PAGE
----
Consumers can now celebrate recent developments that portend a prolonged period of low oil prices. Thanks to improvements in drilling techniques such as hydraulic fracturing, or “fracking,” American gas companies are giving traditional oil powers such as Saudi Arabia a run for their money.
Reports indicate that even after the Saudis’ decision to flood international markets with oil, American companies have not relented and have continued to ramp up their operations. Despite low prices, they have found ways to operate at a profit under these conditions, thanks to innovative drilling techniques and other cost-cutting strategies.
What can be taken away from these developments?
Consumers ultimately win out under a low-price environment. Lower oil prices are not only reflected in lower prices at the pump, but in lower input costs for countless small and medium-sized businesses across the nation. Many of these businesses use materials that are derived from petroleum-based products. Naturally, when oil prices fall many of these businesses can save money and potentially expand their operations, thanks to the decrease in operation costs.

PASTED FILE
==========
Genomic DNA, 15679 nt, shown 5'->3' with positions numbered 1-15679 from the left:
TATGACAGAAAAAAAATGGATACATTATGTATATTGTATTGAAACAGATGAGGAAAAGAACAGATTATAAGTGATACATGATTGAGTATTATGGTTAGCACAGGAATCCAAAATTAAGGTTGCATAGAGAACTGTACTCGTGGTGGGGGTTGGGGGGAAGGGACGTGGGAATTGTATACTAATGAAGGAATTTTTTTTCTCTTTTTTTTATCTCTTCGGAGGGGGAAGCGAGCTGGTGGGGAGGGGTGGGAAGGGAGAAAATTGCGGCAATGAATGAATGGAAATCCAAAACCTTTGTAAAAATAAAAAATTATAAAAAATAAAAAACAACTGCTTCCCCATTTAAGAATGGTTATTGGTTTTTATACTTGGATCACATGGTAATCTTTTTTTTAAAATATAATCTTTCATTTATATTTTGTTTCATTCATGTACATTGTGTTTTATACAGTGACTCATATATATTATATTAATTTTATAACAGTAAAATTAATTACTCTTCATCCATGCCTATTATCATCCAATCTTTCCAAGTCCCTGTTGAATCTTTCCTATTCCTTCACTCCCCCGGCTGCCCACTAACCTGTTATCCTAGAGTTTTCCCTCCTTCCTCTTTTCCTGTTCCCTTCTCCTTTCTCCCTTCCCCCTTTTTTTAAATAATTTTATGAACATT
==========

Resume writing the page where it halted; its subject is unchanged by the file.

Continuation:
Low oil prices should also be welcomed by those who value international freedom, given the authoritarian tendencies of many oil-producing countries. Most oil-exporters, especially those that belong to the Organization of the Petroleum Exporting Countries (OPEC), are characterized by authoritarian governments. Many of these countries, most notably Saudi Arabia and Venezuela, are notorious for using oil money to meddle in politics abroad.
This is a natural result of governments that are the sole owner of their key resources and use oil revenue to effectively bribe their citizenry with a wide array of social programs and other handouts. Through the control of their economies’ commanding heights, these governments can cement their power and act without any form of accountability.
However, once oil money starts to run dry, these countries will become more economically constrained and will ultimately need to tax and care about what their citizens think.
Thanks to innovation in fracking, the United States can now compete on a global level with traditional petroleum-exporting powerhouses. This is another case study on how the power of markets, not the machinations of political entities, can make average consumers better off. No matter how hard they try, cartels like OPEC cannot play god. The free market will ultimately find a way to provide goods and services for people.
In the end, consumers are the real winners, and authoritarian governments, dependent on petroleum rents, are then forced to reform and become accountable to their citizens.
Image: David Prasad.